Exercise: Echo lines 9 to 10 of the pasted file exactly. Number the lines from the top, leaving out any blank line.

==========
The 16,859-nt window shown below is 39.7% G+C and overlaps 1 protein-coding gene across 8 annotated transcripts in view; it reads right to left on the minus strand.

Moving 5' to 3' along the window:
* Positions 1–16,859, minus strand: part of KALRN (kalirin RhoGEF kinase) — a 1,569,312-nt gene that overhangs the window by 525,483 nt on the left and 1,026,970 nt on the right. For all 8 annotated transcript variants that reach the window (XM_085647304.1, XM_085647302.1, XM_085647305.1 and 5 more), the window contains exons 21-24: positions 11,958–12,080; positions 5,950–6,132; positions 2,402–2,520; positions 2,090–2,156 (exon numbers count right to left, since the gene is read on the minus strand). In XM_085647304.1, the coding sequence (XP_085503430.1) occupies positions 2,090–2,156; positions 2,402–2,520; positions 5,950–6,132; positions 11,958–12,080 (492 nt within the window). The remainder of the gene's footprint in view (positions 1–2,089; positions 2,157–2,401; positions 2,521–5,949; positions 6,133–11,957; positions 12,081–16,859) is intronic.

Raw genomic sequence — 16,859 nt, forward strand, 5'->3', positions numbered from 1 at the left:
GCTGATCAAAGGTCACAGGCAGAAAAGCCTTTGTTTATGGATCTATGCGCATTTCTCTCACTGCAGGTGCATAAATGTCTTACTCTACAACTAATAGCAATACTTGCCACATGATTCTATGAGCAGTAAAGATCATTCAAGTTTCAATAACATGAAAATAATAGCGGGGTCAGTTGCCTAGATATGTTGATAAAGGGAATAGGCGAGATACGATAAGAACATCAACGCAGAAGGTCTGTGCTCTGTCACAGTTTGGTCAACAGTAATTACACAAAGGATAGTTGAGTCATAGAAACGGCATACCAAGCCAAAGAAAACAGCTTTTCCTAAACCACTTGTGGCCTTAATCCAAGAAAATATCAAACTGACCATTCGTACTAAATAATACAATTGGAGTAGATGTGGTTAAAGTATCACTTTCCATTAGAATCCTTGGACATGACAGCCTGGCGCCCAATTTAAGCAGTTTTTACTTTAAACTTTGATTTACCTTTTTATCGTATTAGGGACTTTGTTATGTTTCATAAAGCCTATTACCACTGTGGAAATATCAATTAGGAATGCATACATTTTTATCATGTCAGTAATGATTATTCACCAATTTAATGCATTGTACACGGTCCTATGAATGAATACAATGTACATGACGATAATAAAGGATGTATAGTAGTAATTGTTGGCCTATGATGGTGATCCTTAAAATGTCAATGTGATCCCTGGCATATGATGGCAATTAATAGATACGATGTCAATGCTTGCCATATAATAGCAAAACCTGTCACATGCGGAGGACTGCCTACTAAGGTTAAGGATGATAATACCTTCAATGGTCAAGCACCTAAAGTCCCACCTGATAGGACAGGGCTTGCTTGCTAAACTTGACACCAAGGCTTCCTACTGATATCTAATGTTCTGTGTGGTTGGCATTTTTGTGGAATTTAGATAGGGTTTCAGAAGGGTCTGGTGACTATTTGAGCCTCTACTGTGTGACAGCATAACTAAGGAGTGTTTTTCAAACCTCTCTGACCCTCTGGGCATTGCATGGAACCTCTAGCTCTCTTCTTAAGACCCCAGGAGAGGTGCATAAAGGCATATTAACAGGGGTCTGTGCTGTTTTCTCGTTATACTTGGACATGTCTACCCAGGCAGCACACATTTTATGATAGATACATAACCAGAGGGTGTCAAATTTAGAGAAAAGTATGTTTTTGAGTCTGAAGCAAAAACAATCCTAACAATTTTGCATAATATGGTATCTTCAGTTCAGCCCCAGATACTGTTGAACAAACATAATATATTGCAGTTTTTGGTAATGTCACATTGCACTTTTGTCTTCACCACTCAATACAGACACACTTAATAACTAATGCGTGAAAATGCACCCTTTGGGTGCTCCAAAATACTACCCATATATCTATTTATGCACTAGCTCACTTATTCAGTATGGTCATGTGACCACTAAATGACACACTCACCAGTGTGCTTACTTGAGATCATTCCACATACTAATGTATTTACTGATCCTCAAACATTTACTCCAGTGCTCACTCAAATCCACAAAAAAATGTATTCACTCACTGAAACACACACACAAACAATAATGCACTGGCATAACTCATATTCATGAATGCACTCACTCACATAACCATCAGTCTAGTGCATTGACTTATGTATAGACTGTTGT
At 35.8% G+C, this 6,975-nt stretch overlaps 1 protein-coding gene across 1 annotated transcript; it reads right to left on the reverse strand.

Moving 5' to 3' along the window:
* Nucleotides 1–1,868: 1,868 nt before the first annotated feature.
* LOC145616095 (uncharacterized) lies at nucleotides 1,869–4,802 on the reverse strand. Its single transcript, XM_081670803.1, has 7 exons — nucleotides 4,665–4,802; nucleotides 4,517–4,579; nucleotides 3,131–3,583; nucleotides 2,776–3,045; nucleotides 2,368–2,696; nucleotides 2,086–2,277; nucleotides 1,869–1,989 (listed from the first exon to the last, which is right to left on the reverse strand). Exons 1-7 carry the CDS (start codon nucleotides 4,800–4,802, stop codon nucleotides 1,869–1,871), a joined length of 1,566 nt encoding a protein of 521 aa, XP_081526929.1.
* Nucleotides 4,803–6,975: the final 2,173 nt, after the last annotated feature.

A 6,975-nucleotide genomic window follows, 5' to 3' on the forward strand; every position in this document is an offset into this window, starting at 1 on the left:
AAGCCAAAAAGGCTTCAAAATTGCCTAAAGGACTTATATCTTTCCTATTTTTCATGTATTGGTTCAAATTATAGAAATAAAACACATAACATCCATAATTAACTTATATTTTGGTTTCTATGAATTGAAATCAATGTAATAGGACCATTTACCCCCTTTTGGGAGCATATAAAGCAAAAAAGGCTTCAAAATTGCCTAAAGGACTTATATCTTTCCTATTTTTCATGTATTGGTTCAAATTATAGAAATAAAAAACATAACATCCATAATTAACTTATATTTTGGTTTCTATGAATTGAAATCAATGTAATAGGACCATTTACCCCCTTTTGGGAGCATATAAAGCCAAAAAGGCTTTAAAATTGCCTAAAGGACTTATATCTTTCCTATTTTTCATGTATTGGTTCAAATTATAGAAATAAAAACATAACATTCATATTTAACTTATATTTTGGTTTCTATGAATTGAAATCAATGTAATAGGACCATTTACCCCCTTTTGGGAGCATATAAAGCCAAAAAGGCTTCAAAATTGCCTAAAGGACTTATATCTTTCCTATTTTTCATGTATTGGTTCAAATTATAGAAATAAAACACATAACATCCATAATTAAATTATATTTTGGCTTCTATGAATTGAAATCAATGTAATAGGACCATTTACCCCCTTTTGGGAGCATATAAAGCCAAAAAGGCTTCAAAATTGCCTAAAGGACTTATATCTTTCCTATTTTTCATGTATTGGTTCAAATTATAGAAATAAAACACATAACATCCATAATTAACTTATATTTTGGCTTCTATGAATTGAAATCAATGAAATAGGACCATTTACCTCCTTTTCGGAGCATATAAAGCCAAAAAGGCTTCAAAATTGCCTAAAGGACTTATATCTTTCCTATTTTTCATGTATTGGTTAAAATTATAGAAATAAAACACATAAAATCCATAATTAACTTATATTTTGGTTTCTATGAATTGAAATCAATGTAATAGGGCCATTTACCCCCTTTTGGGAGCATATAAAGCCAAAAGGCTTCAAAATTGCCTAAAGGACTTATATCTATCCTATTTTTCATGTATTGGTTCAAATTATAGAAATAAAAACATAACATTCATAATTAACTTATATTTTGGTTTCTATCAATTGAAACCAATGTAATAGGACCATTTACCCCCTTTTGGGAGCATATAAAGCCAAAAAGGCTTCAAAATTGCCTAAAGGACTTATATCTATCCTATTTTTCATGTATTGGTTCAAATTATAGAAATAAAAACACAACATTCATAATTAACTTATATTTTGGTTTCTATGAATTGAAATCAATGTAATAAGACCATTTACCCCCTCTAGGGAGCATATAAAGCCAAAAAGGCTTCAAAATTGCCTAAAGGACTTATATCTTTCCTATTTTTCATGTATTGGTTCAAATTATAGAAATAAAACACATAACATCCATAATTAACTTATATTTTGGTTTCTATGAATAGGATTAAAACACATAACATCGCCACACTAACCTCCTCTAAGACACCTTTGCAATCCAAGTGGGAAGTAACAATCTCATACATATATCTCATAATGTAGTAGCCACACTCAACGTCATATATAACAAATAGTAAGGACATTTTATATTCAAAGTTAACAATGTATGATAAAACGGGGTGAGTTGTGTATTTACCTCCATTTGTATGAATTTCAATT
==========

* LOC145616095 (uncharacterized) lies at nucleotides 1,869–4,802 on the reverse strand. Its single transcript, XM_081670803.1, has 7 exons — nucleotides 4,665–4,802; nucleotides 4,517–4,579; nucleotides 3,131–3,583; nucleotides 2,776–3,045; nucleotides 2,368–2,696; nucleotides 2,086–2,277; nucleotides 1,869–1,989 (listed from the first exon to the last, which is right to left on the reverse strand). Exons 1-7 carry the CDS (start codon nucleotides 4,800–4,802, stop codon nucleotides 1,869–1,871), a joined length of 1,566 nt encoding a protein of 521 aa, XP_081526929.1.
* Nucleotides 4,803–6,975: the final 2,173 nt, after the last annotated feature.